Pensacola veterans finding healing through song


PENSACOLA, Fla. (AP) Nashville songwriter Bob Regan has written hit songs for well-known stars including Keith Urban, Trisha Yearwood and Tanya Tucker.

But those songs aren’t the ones that have meant the most to the Grammy-nominated artist.

Regan is proudest of dozens of songs that will likely never become mainstream hits – songs of pain and loss written by combat veterans through Operation Song, a nonprofit organization he created to connect veterans with professional songwriters.

“The veterans bring the stories and we bring the songwriting experience. All of the songwriters we use are pros who have been at this for many years and decades. We sit in a room together, listen to their stories, pick out pieces and make it rhyme,” he said.

“It can be very therapeutic. If your emotions and your experiences are scrambled from trauma, sometimes it is difficult to put things in their proper perspective and to sort them out. Through songwriting, the jumble of feelings gets a beginning, an end, a resolution.”

The result is a song like Fight For Me, written by Tim Chandler, a Pensacola-area Marine veteran who survived an IED blast during combat in Iraq. Regan and award-winning songwriter Don Goodman helped Chandler come up with the emotional song that tells the story of his return from war, subsequent divorce and difficult child custody battle.

“I fought for you to keep this country free, now won’t somebody please fight for me,” he asks in the song, which describes how his scars from the courtroom are more frightening than his scars from war.

Chandler said the songwriting process helped him sort through many complicated emotions related to his war experience and his failed marriage.

He collaborated with the professional songwriters and came up with Fight For Me during the annual Frank Brown International Songwriter’s Festival in 2015. The large festival, which is more than 30 years old, has venues stretching from Gulf Shores, Alabama, through the Pensacola area. Last year, Chandler and fellow Pensacola veteran Janet Keiser worked with festival songwriters on another song, 22 A Day.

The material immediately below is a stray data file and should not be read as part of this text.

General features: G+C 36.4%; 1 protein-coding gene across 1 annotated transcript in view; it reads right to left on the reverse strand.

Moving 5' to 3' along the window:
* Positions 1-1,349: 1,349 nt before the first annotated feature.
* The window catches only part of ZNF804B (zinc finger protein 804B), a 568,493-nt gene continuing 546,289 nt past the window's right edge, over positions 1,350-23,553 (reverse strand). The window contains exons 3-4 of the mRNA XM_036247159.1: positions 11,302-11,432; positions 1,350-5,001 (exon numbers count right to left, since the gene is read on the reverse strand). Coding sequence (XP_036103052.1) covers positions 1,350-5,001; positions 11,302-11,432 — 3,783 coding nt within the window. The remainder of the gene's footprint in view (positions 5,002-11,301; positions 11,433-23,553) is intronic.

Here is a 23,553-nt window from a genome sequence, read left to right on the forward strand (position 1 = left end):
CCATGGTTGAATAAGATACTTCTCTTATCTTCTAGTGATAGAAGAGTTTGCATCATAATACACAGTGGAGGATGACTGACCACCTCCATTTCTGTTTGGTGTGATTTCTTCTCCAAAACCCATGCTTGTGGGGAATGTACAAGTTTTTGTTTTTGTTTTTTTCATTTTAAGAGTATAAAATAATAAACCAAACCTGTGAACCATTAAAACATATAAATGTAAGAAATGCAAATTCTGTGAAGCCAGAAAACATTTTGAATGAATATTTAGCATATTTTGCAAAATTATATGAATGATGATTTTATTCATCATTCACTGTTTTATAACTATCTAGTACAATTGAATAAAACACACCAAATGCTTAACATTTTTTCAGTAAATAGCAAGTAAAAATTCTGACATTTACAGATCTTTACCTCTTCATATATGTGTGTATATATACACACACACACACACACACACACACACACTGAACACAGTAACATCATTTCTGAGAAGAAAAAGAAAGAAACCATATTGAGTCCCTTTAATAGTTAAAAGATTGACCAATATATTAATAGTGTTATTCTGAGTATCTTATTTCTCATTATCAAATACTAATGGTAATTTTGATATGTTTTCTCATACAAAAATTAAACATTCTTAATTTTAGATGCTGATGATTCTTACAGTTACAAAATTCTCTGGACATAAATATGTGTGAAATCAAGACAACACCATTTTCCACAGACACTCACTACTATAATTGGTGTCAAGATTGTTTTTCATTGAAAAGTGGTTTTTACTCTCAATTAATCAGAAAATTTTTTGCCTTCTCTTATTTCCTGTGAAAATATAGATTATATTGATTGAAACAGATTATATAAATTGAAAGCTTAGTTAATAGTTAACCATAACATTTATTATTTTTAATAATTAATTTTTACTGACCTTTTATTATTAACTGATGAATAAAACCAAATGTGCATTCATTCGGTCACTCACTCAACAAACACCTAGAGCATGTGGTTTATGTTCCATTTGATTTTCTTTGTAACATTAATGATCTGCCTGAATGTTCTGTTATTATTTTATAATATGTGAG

The new song tackles the high suicide rate among military veterans, estimated by experts to be 22 a day.

“He’d won his battle on the field. Lost the one back home. With guilt, pills and pain, lonely in his bones,” is one verse of the gritty song.

Keiser, an Army veteran, kept a journal while she was deployed to Iraq in 2003. Since then, she has written short stories and poetry.

Operation Song contacted Keiser after she submitted one of her poems to a veteran’s website. She and Chandler and Regan worked together to create 22 A Day.

For both Chandler and Keiser, the song was a personal tribute to fellow veterans lost to suicide as well as a message of encouragement to those struggling with addiction, depression and other issues.

“There are so many veterans that do commit suicide and a lot more that think about it,” Keiser said.

The song urges people to find a way to “break the chain” of 22 a day.

Chandler said it is a daily battle.

“People think that when you come home your war is over, but it is far from over,” he said.

Regan said songs like Fight For Me and 22 A Days are often not the most commercially popular because they are complicated and dark.

“When you are writing for a mainstream market, sometimes it is fluff. You want something that is quick and gratifying and satisfying in a short amount of time,” he said.

But Regan has gotten calls from representatives of well-known artists interested in performing some of the veteran-written songs.

More importantly, he said, Operation Song has helped dozens of veterans including Chandler and Keiser.

“I hear from our songwriters all the time that the best day they have spent songwriting was the time they spent with the veterans. It is a responsibility we take very seriously because we know we might be walking with them through an emotional minefield. These songs have touched a lot people and it is gratifying,” he said.

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